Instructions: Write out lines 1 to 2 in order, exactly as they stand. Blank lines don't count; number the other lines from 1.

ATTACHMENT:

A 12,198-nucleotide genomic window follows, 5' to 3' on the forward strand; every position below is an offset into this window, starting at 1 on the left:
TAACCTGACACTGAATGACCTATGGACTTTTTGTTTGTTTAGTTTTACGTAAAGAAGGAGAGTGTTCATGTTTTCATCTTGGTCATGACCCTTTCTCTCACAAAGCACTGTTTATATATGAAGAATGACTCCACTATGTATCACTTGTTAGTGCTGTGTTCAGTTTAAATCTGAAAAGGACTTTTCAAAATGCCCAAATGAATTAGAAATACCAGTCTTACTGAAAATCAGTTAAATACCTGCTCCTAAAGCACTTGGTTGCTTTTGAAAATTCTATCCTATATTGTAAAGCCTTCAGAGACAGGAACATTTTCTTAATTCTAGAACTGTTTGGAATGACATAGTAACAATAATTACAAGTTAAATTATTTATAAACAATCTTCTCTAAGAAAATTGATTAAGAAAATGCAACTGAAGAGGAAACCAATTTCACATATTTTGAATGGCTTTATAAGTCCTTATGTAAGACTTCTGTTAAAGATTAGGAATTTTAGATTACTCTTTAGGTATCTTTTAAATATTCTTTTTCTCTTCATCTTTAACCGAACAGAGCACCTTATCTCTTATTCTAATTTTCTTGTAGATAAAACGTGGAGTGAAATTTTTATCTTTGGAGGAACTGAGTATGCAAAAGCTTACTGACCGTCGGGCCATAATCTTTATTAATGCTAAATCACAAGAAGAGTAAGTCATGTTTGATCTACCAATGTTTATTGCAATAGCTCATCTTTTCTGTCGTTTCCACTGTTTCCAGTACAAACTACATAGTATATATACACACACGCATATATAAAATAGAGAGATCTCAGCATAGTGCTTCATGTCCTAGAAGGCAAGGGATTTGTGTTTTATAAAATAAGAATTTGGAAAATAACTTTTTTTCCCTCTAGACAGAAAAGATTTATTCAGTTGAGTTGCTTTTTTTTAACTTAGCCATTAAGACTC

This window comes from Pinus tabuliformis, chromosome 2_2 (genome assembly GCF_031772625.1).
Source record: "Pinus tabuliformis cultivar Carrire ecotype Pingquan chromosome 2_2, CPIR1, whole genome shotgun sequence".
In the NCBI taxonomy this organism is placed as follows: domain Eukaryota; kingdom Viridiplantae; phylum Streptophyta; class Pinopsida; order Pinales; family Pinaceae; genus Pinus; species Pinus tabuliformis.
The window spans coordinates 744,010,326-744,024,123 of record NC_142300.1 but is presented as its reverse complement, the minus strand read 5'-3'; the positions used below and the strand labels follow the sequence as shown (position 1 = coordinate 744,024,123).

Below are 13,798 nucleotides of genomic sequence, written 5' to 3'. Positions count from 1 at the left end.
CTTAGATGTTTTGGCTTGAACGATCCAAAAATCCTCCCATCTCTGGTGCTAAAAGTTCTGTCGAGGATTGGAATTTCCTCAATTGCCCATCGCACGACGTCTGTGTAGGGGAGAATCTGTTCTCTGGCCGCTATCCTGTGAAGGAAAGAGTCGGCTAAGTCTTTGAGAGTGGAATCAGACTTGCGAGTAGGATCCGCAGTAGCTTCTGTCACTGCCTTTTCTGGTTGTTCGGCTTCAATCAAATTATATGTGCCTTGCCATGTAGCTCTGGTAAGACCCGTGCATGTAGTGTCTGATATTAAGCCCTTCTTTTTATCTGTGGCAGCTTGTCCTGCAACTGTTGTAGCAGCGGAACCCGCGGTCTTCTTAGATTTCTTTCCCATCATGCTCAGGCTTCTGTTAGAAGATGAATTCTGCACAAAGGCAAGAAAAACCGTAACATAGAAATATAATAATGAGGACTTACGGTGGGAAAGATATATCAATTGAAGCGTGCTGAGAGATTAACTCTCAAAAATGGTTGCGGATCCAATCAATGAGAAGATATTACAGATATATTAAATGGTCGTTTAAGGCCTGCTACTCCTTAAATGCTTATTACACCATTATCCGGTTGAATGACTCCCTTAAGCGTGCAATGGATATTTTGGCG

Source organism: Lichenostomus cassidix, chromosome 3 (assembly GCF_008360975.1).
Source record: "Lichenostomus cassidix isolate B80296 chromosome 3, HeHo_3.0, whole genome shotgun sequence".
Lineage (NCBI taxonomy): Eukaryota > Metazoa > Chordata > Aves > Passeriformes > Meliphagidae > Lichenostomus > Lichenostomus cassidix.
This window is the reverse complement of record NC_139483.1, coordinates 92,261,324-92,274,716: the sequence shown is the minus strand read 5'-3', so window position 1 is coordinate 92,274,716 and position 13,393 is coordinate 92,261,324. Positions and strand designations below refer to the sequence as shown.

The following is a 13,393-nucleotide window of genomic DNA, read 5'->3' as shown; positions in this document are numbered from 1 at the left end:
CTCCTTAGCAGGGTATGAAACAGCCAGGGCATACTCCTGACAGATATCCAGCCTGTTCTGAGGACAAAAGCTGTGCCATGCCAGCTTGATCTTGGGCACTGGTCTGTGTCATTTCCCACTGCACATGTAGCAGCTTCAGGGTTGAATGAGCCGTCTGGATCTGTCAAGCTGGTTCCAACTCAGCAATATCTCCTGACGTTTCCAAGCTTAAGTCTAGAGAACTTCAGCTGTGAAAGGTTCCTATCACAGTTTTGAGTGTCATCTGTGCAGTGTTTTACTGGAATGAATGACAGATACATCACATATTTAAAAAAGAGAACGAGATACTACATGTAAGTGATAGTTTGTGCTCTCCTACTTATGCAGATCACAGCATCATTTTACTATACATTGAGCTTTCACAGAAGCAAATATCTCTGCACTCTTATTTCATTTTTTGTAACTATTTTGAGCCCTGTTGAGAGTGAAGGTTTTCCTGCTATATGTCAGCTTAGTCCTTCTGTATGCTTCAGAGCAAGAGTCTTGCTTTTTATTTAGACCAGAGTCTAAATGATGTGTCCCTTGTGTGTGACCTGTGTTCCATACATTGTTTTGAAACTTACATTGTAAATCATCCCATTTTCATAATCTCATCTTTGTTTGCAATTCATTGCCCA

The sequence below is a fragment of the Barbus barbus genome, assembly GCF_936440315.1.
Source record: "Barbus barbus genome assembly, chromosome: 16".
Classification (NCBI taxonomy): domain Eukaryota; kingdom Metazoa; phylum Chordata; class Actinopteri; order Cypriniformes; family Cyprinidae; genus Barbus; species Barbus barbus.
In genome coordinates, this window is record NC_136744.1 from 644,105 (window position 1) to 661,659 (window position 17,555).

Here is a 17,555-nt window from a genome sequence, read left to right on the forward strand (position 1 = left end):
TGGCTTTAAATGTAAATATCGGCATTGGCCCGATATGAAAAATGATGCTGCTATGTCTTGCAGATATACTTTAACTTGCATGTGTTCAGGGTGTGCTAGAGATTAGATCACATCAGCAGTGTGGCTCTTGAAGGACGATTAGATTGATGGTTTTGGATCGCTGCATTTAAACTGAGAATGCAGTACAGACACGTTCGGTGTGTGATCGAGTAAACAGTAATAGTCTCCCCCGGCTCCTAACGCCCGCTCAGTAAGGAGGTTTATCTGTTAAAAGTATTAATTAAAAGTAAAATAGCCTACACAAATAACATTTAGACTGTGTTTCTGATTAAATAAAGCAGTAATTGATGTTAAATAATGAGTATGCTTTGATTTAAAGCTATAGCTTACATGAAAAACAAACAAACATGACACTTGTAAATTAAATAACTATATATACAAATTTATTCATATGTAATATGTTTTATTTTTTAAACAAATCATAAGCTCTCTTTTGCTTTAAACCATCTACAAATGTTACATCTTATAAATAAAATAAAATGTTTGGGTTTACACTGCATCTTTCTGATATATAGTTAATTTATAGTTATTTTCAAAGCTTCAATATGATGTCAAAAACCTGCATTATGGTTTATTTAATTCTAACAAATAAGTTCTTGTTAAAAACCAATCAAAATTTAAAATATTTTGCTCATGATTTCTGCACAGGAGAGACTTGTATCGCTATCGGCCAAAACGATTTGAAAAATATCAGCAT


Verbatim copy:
A 12,198-nucleotide genomic window follows, 5' to 3' on the forward strand; every position below is an offset into this window, starting at 1 on the left:
TAACCTGACACTGAATGACCTATGGACTTTTTGTTTGTTTAGTTTTACGTAAAGAAGGAGAGTGTTCATGTTTTCATCTTGGTCATGACCCTTTCTCTCACAAAGCACTGTTTATATATGAAGAATGACTCCACTATGTATCACTTGTTAGTGCTGTGTTCAGTTTAAATCTGAAAAGGACTTTTCAAAATGCCCAAATGAATTAGAAATACCAGTCTTACTGAAAATCAGTTAAATACCTGCTCCTAAAGCACTTGGTTGCTTTTGAAAATTCTATCCTATATTGTAAAGCCTTCAGAGACAGGAACATTTTCTTAATTCTAGAACTGTTTGGAATGACATAGTAACAATAATTACAAGTTAAATTATTTATAAACAATCTTCTCTAAGAAAATTGATTAAGAAAATGCAACTGAAGAGGAAACCAATTTCACATATTTTGAATGGCTTTATAAGTCCTTATGTAAGACTTCTGTTAAAGATTAGGAATTTTAGATTACTCTTTAGGTATCTTTTAAATATTCTTTTTCTCTTCATCTTTAACCGAACAGAGCACCTTATCTCTTATTCTAATTTTCTTGTAGATAAAACGTGGAGTGAAATTTTTATCTTTGGAGGAACTGAGTATGCAAAAGCTTACTGACCGTCGGGCCATAATCTTTATTAATGCTAAATCACAAGAAGAGTAAGTCATGTTTGATCTACCAATGTTTATTGCAATAGCTCATCTTTTCTGTCGTTTCCACTGTTTCCAGTACAAACTACATAGTATATATACACACACGCATATATAAAATAGAGAGATCTCAGCATAGTGCTTCATGTCCTAGAAGGCAAGGGATTTGTGTTTTATAAAATAAGAATTTGGAAAATAACTTTTTTTCCCTCTAGACAGAAAAGATTTATTCAGTTGAGTTGCTTTTTTTTAACTTAGCCATTAAGACTC